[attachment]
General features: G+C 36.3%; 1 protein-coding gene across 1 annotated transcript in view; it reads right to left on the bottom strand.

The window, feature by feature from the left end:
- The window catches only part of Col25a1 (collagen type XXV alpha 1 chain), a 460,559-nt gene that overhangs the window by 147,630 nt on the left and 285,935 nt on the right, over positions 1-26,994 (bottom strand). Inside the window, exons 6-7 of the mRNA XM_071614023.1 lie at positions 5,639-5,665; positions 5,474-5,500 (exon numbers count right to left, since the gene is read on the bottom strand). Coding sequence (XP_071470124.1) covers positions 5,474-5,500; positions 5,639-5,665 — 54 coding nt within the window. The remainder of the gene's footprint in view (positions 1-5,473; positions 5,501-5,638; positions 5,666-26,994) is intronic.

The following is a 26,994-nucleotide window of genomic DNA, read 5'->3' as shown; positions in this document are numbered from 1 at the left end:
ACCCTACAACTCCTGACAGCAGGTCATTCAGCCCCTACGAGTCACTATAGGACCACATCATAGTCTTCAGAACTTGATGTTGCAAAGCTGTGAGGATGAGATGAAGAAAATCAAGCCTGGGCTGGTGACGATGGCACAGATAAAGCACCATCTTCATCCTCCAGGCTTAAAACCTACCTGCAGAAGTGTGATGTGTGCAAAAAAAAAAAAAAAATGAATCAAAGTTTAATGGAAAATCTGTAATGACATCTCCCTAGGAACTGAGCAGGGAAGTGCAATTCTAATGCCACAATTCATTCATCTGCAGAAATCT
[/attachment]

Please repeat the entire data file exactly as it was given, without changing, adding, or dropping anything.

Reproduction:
General features: G+C 36.3%; 1 protein-coding gene across 1 annotated transcript in view; it reads right to left on the bottom strand.

The window, feature by feature from the left end:
- The window catches only part of Col25a1 (collagen type XXV alpha 1 chain), a 460,559-nt gene that overhangs the window by 147,630 nt on the left and 285,935 nt on the right, over positions 1-26,994 (bottom strand). Inside the window, exons 6-7 of the mRNA XM_071614023.1 lie at positions 5,639-5,665; positions 5,474-5,500 (exon numbers count right to left, since the gene is read on the bottom strand). Coding sequence (XP_071470124.1) covers positions 5,474-5,500; positions 5,639-5,665 — 54 coding nt within the window. The remainder of the gene's footprint in view (positions 1-5,473; positions 5,501-5,638; positions 5,666-26,994) is intronic.

The following is a 26,994-nucleotide window of genomic DNA, read 5'->3' as shown; positions in this document are numbered from 1 at the left end:
ACCCTACAACTCCTGACAGCAGGTCATTCAGCCCCTACGAGTCACTATAGGACCACATCATAGTCTTCAGAACTTGATGTTGCAAAGCTGTGAGGATGAGATGAAGAAAATCAAGCCTGGGCTGGTGACGATGGCACAGATAAAGCACCATCTTCATCCTCCAGGCTTAAAACCTACCTGCAGAAGTGTGATGTGTGCAAAAAAAAAAAAAAAATGAATCAAAGTTTAATGGAAAATCTGTAATGACATCTCCCTAGGAACTGAGCAGGGAAGTGCAATTCTAATGCCACAATTCATTCATCTGCAGAAATCT